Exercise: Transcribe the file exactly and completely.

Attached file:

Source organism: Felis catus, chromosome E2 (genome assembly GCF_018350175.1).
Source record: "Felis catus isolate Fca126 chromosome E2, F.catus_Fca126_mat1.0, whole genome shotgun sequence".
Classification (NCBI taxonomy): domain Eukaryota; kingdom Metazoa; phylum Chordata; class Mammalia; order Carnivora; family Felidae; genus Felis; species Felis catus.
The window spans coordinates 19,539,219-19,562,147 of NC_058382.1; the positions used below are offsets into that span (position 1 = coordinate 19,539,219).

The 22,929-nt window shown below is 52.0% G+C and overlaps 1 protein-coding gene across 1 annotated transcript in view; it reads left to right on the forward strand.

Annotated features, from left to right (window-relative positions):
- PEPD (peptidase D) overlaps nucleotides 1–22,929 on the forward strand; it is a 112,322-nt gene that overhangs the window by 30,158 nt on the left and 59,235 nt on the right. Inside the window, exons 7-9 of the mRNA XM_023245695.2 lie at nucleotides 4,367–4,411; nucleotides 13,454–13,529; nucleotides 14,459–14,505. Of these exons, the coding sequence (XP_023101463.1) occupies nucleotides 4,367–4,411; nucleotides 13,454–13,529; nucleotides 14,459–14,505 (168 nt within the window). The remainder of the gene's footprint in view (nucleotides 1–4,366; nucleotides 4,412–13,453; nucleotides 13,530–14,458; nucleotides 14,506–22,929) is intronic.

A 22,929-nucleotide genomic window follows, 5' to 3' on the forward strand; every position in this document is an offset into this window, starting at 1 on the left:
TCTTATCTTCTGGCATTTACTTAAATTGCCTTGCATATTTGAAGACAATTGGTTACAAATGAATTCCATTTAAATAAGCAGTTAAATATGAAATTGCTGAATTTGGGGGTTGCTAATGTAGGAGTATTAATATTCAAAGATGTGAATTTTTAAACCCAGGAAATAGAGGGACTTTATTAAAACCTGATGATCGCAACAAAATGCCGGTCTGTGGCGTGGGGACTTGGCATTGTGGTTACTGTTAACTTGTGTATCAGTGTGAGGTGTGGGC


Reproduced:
Source organism: Felis catus, chromosome E2 (genome assembly GCF_018350175.1).
Source record: "Felis catus isolate Fca126 chromosome E2, F.catus_Fca126_mat1.0, whole genome shotgun sequence".
Classification (NCBI taxonomy): domain Eukaryota; kingdom Metazoa; phylum Chordata; class Mammalia; order Carnivora; family Felidae; genus Felis; species Felis catus.
The window spans coordinates 19,539,219-19,562,147 of NC_058382.1; the positions used below are offsets into that span (position 1 = coordinate 19,539,219).

The 22,929-nt window shown below is 52.0% G+C and overlaps 1 protein-coding gene across 1 annotated transcript in view; it reads left to right on the forward strand.

Annotated features, from left to right (window-relative positions):
- PEPD (peptidase D) overlaps nucleotides 1–22,929 on the forward strand; it is a 112,322-nt gene that overhangs the window by 30,158 nt on the left and 59,235 nt on the right. Inside the window, exons 7-9 of the mRNA XM_023245695.2 lie at nucleotides 4,367–4,411; nucleotides 13,454–13,529; nucleotides 14,459–14,505. Of these exons, the coding sequence (XP_023101463.1) occupies nucleotides 4,367–4,411; nucleotides 13,454–13,529; nucleotides 14,459–14,505 (168 nt within the window). The remainder of the gene's footprint in view (nucleotides 1–4,366; nucleotides 4,412–13,453; nucleotides 13,530–14,458; nucleotides 14,506–22,929) is intronic.

A 22,929-nucleotide genomic window follows, 5' to 3' on the forward strand; every position in this document is an offset into this window, starting at 1 on the left:
TCTTATCTTCTGGCATTTACTTAAATTGCCTTGCATATTTGAAGACAATTGGTTACAAATGAATTCCATTTAAATAAGCAGTTAAATATGAAATTGCTGAATTTGGGGGTTGCTAATGTAGGAGTATTAATATTCAAAGATGTGAATTTTTAAACCCAGGAAATAGAGGGACTTTATTAAAACCTGATGATCGCAACAAAATGCCGGTCTGTGGCGTGGGGACTTGGCATTGTGGTTACTGTTAACTTGTGTATCAGTGTGAGGTGTGGGC